While it may have had an all-star cast boasting the likes of Robert Redford, Meryl Streep, and Tom Cruise, Lions for Lambs appeared without a splash. In fact, it hit audiences with a dull and disappointing thud. Honestly, that partially surprises me, partially doesn't, and partially disappoints me. The film is by no means a masterpiece, nor is it a powerful and hard-hitting political thriller, action film, or drama. However, it does pack a punch against apathy and disinterest, and does so with a passionate and measured hand.

The film focuses on three main interactions – the journalist (Streep) and the politician (Cruise), the professor (Redford) and the student (Andrew Garfield), and the two soldiers and old friends (Michael Pena and Derek Luke), who are in Afghanistan. Each character provides a face to an aspect of today's current war-filled society -- one that brings it out of abstract thought and the printed word.

Each is, at the same time, both flawed and honorable. The journalist is trying to get at the truth, but must face her own choices in the business-infected world of news. The politician desperately wants to be the hero to end the war, but cannot completely keep his ambitions out of his decision making. The professor wonders if he's making a difference, while the student is sure that there is no difference to make. And finally, the young men in Afghanistan represent the best of intentions and actions, but without the positive consequences.

From there, it's discussion, whether they're in the safe halls of an office, or precariously perched on a snowy mountain far, far away. Cruise's politician is trying to convince the truth-searching journalist that the time for immediate and definite action is now, and that this will finally, and ultimately end the war. It is, in many ways, an eerie reflection on Cruise's personal life. Both his character and his self believe wholeheartedly in something that is met in some circles with persistent derision and in others with accepting, agreeable arms. Meanwhile, as he vainly tries to bring Streep on his side, Redford's professor tries his hardest to inspire and invigorate a student with much potential who has given up critical thought and action for apathy and fraternity laziness. The prof does so, in part, by discussing two other students with potential, much different than this privileged student, who are the two young men in Afghanistan.

While each group is so very estranged from the others, they are all connected, providing the reality that the others are talking about. It is in this way that the film thrives. Instead of leaving aspects to only our imagination, we get a personal taste of the well-meaning but off-base politician, just as much as we can latch onto the aggravation of the professor and student, or the camaraderie of the soldiers. They are there for us to become invested in, and in turn, fight off our own removal from what's going on. Ultimately, the film asks us which we will be -- the lion or the lamb, and leaves it up to us to decide.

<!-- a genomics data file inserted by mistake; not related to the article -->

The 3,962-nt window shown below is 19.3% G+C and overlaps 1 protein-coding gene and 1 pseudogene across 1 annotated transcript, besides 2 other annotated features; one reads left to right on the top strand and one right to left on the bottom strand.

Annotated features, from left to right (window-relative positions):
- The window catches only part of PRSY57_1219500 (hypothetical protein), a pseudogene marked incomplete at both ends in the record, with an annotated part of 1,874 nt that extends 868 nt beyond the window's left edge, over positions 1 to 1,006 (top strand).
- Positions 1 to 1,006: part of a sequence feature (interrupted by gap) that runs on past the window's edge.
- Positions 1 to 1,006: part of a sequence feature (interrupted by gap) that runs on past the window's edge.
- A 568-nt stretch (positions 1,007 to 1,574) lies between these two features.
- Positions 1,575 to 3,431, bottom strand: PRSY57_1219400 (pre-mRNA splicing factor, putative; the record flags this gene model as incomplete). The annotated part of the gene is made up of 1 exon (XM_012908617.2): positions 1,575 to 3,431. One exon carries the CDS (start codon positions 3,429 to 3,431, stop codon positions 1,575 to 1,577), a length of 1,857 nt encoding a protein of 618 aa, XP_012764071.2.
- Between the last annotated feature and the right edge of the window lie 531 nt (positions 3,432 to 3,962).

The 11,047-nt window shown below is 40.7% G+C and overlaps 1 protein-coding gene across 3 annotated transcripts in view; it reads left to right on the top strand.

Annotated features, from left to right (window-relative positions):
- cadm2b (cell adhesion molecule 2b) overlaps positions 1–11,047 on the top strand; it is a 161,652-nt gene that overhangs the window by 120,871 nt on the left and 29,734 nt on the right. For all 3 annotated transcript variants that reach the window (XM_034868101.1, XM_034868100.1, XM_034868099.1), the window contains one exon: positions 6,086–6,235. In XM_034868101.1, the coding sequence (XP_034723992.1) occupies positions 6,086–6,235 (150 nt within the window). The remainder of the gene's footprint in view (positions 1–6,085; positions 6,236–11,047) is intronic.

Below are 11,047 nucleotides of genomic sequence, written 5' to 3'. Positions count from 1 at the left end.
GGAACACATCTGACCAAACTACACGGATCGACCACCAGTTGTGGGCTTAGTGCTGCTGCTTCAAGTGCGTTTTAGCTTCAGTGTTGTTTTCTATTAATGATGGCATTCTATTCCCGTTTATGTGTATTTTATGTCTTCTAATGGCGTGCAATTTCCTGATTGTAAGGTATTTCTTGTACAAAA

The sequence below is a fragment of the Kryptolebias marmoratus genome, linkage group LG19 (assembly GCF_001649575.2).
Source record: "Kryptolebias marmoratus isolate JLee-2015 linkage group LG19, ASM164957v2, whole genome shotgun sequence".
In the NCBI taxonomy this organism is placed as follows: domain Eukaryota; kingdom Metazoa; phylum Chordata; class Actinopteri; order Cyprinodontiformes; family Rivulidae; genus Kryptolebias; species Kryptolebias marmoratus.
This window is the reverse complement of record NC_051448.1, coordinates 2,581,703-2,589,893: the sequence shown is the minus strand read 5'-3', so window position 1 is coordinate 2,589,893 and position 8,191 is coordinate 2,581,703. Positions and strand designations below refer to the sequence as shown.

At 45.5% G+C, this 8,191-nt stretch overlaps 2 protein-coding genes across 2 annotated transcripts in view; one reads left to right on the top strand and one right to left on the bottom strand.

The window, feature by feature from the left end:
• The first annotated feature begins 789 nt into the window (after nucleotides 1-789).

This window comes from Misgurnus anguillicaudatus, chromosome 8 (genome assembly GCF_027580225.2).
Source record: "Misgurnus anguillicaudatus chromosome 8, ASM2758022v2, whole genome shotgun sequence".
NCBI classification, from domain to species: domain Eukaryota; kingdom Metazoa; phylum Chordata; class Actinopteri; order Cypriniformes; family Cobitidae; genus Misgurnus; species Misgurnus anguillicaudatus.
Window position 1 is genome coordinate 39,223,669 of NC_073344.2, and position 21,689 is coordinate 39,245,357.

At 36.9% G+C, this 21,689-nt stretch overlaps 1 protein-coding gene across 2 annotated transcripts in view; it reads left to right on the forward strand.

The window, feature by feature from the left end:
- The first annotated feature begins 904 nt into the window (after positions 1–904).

Special Features

This is a film about talking and words, so naturally, the special features included on this disc reflect that. There is a commentary by director and star Robert Redford. In it, he gives an in-depth discussion of his thoughts on the character's motivations, and what he was trying to achieve as a filmmaker. Some of it is too much information -- better left to personal analysis, but it is interesting to see how he fleshed out the original story -- for example, adding extra tent scenes to give emphasis to the soldiers' plight on the mountain.

After that, there are two featurettes. The first is the 20-minute-long "The Making of Lions for Lambs." It is the usual dip into the film's making -- what the cast and crew thought, and how it came together on-screen. Beyond that, there is a "Script to Screen" featurette that has Matthew Michael Carnahan discussing how he wrote the film, meeting with Redford, and getting the script on the screen.

There are as well, of course, a collection of trailers for the film and others, plus a "United Artists Legacy" special feature. After a brief run-down about how the company came to be so many years ago, it runs through brief clips of many of the historical, award-winning, and famous films within the UA roster.

All in all, this is a film for those who love the voyeuristic peek into private discussions, the passion of opinion, and a film that will offer you a plate full of things to think about, and the DVD certainly helps serve it.